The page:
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Year : 2011  |  Volume : 9  |  Issue : 3  |  Page : 315-331

Psychosocial assistance and decentralised mental health care in post conflict Burundi 2000 - 2008

1 psychiatrist and a medical anthropologist. He is technical advisor for Mental Health with HealthNet TPO. From 2005–2007 he was based in Bujumbura, Burundi., Burundi
2 clinical psychologist. He has been involved in the programme described here since 2000 in various functions. Since 2005 he has beenthe country representative for HealthNet TPO in Burundi
3 medical anthropologist, is the general director of HealthNet TPO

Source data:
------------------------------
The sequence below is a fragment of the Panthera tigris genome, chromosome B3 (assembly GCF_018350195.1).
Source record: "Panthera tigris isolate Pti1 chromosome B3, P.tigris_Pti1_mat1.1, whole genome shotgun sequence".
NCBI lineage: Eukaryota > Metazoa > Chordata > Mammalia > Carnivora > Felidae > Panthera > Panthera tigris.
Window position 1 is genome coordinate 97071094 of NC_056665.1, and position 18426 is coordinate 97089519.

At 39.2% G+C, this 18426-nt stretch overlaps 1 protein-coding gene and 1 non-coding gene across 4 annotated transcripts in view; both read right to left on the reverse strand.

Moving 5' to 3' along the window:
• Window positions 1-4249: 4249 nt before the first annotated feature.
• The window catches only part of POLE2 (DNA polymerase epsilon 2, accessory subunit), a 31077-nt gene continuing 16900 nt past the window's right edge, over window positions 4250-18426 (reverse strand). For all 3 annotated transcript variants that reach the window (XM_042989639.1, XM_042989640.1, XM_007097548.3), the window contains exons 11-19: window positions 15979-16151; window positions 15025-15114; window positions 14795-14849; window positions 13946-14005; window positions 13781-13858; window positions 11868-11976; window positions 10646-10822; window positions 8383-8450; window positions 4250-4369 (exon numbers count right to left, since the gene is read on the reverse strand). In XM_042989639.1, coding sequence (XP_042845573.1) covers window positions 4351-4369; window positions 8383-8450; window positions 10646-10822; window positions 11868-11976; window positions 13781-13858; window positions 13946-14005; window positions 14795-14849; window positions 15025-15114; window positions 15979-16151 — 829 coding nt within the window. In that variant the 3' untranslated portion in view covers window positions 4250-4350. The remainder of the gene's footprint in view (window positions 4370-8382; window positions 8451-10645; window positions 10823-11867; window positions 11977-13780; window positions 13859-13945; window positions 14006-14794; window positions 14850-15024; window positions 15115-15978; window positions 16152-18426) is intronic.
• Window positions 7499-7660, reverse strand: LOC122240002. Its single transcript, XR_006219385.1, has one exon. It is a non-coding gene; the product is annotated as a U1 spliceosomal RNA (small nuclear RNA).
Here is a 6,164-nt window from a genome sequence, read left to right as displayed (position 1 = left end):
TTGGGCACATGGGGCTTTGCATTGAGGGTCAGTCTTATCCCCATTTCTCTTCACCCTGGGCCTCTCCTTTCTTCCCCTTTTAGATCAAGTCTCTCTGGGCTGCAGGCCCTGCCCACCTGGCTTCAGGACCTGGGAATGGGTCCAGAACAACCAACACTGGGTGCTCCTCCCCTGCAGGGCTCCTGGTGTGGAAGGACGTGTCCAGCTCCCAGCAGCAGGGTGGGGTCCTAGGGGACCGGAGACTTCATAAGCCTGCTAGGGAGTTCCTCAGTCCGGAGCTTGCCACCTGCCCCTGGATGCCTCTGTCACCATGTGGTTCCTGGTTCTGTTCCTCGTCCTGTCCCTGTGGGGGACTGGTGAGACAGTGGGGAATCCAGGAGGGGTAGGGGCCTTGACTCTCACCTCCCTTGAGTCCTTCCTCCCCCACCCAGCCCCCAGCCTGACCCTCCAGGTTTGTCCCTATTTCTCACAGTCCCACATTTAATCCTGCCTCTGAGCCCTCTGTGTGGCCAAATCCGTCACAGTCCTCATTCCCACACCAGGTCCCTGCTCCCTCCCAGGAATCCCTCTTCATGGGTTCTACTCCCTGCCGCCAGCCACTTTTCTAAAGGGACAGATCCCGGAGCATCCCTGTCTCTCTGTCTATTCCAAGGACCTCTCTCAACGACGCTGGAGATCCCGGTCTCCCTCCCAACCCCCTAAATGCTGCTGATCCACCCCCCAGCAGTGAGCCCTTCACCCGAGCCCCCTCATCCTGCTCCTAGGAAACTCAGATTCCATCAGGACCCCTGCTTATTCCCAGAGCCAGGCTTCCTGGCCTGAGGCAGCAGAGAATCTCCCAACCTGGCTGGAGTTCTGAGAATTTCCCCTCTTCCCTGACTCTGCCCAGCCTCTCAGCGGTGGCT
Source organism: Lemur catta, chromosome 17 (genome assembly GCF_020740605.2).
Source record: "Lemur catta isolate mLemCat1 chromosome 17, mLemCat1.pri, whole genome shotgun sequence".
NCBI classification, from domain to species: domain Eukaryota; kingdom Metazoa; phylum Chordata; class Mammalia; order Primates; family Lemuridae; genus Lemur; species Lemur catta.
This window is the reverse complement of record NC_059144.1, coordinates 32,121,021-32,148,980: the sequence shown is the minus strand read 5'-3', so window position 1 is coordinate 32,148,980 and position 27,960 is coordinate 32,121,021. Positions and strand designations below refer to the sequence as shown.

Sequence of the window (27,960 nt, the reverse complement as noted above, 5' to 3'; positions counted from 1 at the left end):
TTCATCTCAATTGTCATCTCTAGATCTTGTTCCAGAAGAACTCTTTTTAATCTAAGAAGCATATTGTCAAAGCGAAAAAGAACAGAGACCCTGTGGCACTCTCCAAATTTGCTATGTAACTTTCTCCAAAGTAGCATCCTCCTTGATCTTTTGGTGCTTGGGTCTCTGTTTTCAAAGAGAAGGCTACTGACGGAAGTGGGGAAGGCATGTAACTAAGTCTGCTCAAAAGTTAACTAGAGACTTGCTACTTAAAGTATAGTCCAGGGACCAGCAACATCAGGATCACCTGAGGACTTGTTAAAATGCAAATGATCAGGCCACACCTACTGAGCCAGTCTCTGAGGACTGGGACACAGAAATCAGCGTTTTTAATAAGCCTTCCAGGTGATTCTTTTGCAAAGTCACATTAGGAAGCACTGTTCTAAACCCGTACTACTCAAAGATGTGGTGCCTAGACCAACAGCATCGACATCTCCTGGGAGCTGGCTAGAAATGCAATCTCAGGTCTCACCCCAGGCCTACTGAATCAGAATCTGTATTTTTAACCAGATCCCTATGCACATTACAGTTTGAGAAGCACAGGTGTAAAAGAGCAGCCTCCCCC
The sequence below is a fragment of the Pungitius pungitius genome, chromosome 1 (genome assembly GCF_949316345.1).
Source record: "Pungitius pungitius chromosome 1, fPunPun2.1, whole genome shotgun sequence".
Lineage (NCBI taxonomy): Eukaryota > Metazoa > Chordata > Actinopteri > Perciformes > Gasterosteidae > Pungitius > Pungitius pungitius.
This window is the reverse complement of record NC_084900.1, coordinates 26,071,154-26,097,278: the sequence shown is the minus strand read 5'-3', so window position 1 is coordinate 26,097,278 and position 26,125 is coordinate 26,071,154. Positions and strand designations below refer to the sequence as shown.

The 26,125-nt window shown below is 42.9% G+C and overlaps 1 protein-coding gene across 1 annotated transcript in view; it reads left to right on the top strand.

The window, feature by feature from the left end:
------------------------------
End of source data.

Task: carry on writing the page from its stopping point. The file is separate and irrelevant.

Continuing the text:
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In 2000 the nongovernmental organisation (NGO) HealthNet TPO started mental health and psychosocial support services in Burundi, a country that has been severely affectedby civil war. Within a time frame of eight years, a wide range of mental health and psychosocial services were established, covering large parts of the country. During the programme period the NGO activities shifted from the delivery of direct services to capacity building activities aimed at embedding psychiatric services and psychosocial assistance withinexisting local health services and social systems. Among the strategies used were 1) training and supervision in mental health for government nurses and doctors in provincial hospitals, 2) trainingin psychosocial assistance and supervision of governmental social workers, and 3) building the capacity of psychosocial volunteers and local community based organisations. The handover of mental health and psychosocial services presented formidable challenges arising from difficulties for the state in sustaining mental health and psychosocial services within their systems, and from difficulties for users in contributing financially to the provision of services. Major lessons are that installing basic mental health within general care should be firmly rooted in a general health-system-strengthening approach and also that healing the social wounds of war should be embedded within an approach to strengthening ‘community systems’.

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